Hilary’s comment exposed an elitist attitude against full-time moms. That’s what I take issue with. I don’t much care about the political/election ideologies at work here. 🙂

      Thanks for taking the time to share your thoughts!

      • Lisa Brooks says:

        But the question to Mitt Romney was about his take on the gender gap. He never answered, instead he said what women are telling his wife and that he wants his wife to answer. I really want to know what Mitt Romney thinks of the gender gap. Because that is a real question for me. I think just saying that women care about economics does not address the question. We all know what women think of the gender gap and that econcomics are important to us.

    • Cathy LaGrow says:

      Agree. And that is a totally separate issue. As I said…I am no Romney supporter. I am not happy with ANY of the candidates for office, this year. I am NOT speaking to the qualities of any of the presidential candidates. I am only referencing Rosen’s asinine depiction of full-time moms.

      Good points! You should write a blog. In all that spare time you have. 🙂

      • Lisa Brooks says:

        I really don’t think Rosen was intending to depict full-time moms in her statement. She admits she made a mistake in her words on her blog. I think she was stating that full-time moms who have never been employed are not the people to be discussing the gender gap. But she said it poorly and the general populous has taken it out of context and everyone is all riled up. Everyone has disowned her and that is the price you pay.

        I for one, Cathy, respect your line of work. It is not something I would choose to do. Although I see the daily struggles of it all as I am home. Love and reverence is all I have for you.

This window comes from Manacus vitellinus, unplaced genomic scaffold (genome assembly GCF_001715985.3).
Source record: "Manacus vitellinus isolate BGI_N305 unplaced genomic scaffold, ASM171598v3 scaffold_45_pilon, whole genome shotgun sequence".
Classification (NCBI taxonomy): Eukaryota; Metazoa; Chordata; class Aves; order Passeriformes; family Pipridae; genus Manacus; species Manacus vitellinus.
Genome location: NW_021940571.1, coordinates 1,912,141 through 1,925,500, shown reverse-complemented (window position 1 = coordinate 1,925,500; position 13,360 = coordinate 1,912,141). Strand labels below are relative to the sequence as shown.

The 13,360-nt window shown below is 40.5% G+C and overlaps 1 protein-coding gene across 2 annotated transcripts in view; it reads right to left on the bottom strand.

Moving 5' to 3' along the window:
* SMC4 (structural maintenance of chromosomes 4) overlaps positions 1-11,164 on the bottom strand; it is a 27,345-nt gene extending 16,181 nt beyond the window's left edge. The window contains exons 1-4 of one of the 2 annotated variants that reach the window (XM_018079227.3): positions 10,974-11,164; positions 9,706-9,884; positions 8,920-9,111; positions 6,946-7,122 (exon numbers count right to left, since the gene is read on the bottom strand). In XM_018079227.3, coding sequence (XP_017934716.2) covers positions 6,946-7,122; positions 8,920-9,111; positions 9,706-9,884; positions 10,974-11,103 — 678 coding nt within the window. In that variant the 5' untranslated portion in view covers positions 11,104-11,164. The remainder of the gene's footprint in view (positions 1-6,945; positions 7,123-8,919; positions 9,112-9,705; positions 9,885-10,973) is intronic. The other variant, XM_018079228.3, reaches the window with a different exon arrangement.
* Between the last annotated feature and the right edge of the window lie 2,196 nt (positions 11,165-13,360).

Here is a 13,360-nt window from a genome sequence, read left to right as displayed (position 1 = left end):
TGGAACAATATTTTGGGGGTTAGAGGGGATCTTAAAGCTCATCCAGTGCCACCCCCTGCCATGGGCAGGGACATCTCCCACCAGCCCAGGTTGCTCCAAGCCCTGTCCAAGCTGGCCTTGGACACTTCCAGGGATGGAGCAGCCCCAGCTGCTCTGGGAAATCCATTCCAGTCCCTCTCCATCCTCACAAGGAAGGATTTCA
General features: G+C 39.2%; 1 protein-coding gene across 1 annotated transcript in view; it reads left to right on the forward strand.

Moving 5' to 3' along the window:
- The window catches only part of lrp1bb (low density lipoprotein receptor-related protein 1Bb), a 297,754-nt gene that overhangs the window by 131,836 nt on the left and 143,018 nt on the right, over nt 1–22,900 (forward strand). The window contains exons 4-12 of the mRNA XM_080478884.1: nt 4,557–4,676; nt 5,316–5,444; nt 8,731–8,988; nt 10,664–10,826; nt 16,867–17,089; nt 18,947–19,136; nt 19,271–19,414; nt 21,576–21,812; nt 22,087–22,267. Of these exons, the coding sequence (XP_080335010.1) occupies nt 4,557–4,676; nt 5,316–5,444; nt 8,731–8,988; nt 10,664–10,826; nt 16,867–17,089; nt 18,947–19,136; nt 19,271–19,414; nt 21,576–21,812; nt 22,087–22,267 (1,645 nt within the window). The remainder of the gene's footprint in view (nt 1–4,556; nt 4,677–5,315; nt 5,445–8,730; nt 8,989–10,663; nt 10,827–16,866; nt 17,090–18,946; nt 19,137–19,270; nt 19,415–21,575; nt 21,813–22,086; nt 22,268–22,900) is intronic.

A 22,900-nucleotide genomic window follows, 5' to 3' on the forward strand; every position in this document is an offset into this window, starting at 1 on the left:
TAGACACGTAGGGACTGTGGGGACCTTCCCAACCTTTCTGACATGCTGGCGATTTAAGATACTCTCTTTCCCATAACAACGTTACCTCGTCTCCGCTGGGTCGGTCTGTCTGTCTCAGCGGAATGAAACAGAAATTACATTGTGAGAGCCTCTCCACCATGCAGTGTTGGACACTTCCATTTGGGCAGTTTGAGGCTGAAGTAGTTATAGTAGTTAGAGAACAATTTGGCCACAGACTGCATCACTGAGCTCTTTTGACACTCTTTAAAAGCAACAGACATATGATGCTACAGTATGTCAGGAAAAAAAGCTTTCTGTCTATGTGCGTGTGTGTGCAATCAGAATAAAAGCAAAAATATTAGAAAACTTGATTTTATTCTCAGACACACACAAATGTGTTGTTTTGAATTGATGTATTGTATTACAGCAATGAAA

• Cathy LaGrow says:

      I wonder if Rosen voiced similar objections to Teresa Heinz Kerry (and, by extension, John Kerry) in 2004?

      JK.

      Seriously, though, I KNOW that you respect me, and I hope you know I have the utmost respect for you, too, even when we don’t agree on things ideologically. Love you!

  4. jeannedamoff says:

    Cathy, I don’t think I can adequately express how much I applaud your and your husband’s choice and your sacrifices. We made the same choice and the same sacrifices. I won’t go into all the things we gave up for me to stay at home until our youngest started first grade and then to teach at a Christian school so we could afford to enroll them there and I would have the same vacations. I won’t go into what we gave up, because honestly, it didn’t signify. With every selfish fiber of my being I wanted to raise my own children. I wanted to be the first one to hear them laugh and to watch them take their first steps. I wanted to be the one to answer their questions as they began to ponder life’s mysteries, to soothe their fears, to teach them to read, and to watch their minds blossom. The thought of letting someone else do these things was unbearable to me.

    I have never bought the excuse that any family “needs” two incomes, any more than a family “needs” a mansion, a BMW, vacations in Europe, and a maid. Children are a gift from the Lord, made in His image, and they are eternal souls. No stewardship we could ever be given could be as sobering, as delightful, or as great a privilege.